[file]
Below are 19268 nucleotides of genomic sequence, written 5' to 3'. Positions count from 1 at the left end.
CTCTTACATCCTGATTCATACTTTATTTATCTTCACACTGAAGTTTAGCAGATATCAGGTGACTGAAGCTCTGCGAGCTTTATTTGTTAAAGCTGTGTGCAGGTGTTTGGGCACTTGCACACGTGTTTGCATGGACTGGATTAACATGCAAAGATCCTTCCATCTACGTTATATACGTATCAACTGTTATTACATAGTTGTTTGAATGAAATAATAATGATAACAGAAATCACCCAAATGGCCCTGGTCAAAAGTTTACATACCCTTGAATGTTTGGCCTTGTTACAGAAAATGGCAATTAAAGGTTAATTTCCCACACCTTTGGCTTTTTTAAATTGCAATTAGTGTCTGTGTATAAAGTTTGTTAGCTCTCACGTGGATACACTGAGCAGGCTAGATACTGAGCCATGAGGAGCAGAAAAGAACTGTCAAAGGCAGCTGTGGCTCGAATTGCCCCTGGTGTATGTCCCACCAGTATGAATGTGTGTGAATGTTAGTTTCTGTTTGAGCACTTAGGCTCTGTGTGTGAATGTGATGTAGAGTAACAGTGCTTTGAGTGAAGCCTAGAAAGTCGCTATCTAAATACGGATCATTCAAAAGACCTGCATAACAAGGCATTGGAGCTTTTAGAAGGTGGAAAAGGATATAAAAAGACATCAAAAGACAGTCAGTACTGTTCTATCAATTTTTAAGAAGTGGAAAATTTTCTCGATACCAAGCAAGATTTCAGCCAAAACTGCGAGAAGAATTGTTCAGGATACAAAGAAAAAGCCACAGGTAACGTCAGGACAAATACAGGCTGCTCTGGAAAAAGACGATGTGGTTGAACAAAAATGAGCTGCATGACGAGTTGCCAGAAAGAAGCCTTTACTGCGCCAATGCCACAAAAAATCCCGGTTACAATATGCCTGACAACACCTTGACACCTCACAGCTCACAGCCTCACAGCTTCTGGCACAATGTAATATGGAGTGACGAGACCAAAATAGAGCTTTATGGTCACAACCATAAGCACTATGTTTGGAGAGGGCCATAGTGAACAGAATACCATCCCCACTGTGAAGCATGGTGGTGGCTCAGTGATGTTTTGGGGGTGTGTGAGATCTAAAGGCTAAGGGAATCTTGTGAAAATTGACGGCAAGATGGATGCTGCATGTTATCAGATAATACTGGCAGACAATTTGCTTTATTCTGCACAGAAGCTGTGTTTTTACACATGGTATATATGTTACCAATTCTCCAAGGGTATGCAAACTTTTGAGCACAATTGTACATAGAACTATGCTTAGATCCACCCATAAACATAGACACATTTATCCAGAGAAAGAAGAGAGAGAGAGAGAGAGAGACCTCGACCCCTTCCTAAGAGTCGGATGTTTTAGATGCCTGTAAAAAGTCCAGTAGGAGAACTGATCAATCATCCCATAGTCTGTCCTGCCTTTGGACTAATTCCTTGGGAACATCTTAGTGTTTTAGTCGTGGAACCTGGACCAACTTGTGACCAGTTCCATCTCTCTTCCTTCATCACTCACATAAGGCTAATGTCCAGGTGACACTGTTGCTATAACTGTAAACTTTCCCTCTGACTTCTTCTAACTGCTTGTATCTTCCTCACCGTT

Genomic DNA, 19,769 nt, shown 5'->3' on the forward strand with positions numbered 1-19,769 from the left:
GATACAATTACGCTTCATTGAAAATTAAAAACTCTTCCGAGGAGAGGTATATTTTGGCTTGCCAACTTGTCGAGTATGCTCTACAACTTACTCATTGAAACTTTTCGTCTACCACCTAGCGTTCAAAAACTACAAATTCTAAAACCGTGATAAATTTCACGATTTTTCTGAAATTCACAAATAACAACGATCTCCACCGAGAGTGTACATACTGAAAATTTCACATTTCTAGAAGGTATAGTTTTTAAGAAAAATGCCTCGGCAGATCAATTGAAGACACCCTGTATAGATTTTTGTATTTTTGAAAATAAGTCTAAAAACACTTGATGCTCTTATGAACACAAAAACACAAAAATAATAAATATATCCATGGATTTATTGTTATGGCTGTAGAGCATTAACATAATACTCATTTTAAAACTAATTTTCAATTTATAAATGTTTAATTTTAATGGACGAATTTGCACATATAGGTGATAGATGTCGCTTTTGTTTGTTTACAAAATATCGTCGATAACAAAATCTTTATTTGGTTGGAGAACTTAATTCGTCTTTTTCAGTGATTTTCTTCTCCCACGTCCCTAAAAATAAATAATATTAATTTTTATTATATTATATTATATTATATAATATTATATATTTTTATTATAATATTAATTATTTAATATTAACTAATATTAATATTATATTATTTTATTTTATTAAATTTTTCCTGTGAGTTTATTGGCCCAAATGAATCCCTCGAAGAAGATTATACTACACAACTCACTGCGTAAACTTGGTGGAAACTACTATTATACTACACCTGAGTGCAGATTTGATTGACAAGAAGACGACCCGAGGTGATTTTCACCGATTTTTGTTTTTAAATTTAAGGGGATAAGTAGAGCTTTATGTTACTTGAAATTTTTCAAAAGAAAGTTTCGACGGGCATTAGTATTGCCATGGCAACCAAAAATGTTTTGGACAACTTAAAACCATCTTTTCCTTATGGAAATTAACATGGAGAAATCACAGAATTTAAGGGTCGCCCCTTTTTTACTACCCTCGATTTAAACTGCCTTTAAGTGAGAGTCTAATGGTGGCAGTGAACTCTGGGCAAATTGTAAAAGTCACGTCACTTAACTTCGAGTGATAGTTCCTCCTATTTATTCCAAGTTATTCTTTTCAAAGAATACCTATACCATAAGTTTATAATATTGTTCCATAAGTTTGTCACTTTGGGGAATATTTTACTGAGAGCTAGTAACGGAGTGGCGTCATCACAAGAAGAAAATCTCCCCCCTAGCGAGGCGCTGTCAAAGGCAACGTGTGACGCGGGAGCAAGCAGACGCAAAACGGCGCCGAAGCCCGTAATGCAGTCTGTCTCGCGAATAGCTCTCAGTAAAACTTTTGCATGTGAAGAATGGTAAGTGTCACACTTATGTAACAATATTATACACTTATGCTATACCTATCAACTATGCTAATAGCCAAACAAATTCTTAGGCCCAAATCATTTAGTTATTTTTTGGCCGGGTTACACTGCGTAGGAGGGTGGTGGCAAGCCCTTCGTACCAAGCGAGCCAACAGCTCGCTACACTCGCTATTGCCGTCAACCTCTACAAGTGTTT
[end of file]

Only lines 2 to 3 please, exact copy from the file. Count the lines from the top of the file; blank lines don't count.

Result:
CTCTTACATCCTGATTCATACTTTATTTATCTTCACACTGAAGTTTAGCAGATATCAGGTGACTGAAGCTCTGCGAGCTTTATTTGTTAAAGCTGTGTGCAGGTGTTTGGGCACTTGCACACGTGTTTGCATGGACTGGATTAACATGCAAAGATCCTTCCATCTACGTTATATACGTATCAACTGTTATTACATAGTTGTTTGAATGAAATAATAATGATAACAGAAATCACCCAAATGGCCCTGGTCAAAAGTTTACATACCCTTGAATGTTTGGCCTTGTTACAGAAAATGGCAATTAAAGGTTAATTTCCCACACCTTTGGCTTTTTTAAATTGCAATTAGTGTCTGTGTATAAAGTTTGTTAGCTCTCACGTGGATACACTGAGCAGGCTAGATACTGAGCCATGAGGAGCAGAAAAGAACTGTCAAAGGCAGCTGTGGCTCGAATTGCCCCTGGTGTATGTCCCACCAGTATGAATGTGTGTGAATGTTAGTTTCTGTTTGAGCACTTAGGCTCTGTGTGTGAATGTGATGTAGAGTAACAGTGCTTTGAGTGAAGCCTAGAAAGTCGCTATCTAAATACGGATCATTCAAAAGACCTGCATAACAAGGCATTGGAGCTTTTAGAAGGTGGAAAAGGATATAAAAAGACATCAAAAGACAGTCAGTACTGTTCTATCAATTTTTAAGAAGTGGAAAATTTTCTCGATACCAAGCAAGATTTCAGCCAAAACTGCGAGAAGAATTGTTCAGGATACAAAGAAAAAGCCACAGGTAACGTCAGGACAAATACAGGCTGCTCTGGAAAAAGACGATGTGGTTGAACAAAAATGAGCTGCATGACGAGTTGCCAGAAAGAAGCCTTTACTGCGCCAATGCCACAAAAAATCCCGGTTACAATATGCCTGACAACACCTTGACACCTCACAGCTCACAGCCTCACAGCTTCTGGCACAATGTAATATGGAGTGACGAGACCAAAATAGAGCTTTATGGTCACAACCATAAGCACTATGTTTGGAGAGGGCCATAGTGAACAGAATACCATCCCCACTGTGAAGCATGGTGGTGGCTCAGTGATGTTTTGGGGGTGTGTGAGATCTAAAGGCTAAGGGAATCTTGTGAAAATTGACGGCAAGATGGATGCTGCATGTTATCAGATAATACTGGCAGACAATTTGCTTTATTCTGCACAGAAGCTGTGTTTTTACACATGGTATATATGTTACCAATTCTCCAAGGGTATGCAAACTTTTGAGCACAATTGTACATAGAACTATGCTTAGATCCACCCATAAACATAGACACATTTATCCAGAGAAAGAAGAGAGAGAGAGAGAGAGAGACCTCGACCCCTTCCTAAGAGTCGGATGTTTTAGATGCCTGTAAAAAGTCCAGTAGGAGAACTGATCAATCATCCCATAGTCTGTCCTGCCTTTGGACTAATTCCTTGGGAACATCTTAGTGTTTTAGTCGTGGAACCTGGACCAACTTGTGACCAGTTCCATCTCTCTTCCTTCATCACTCACATAAGGCTAATGTCCAGGTGACACTGTTGCTATAACTGTAAACTTTCCCTCTGACTTCTTCTAACTGCTTGTATCTTCCTCACCGTT

Genomic DNA, 19,769 nt, shown 5'->3' on the forward strand with positions numbered 1-19,769 from the left: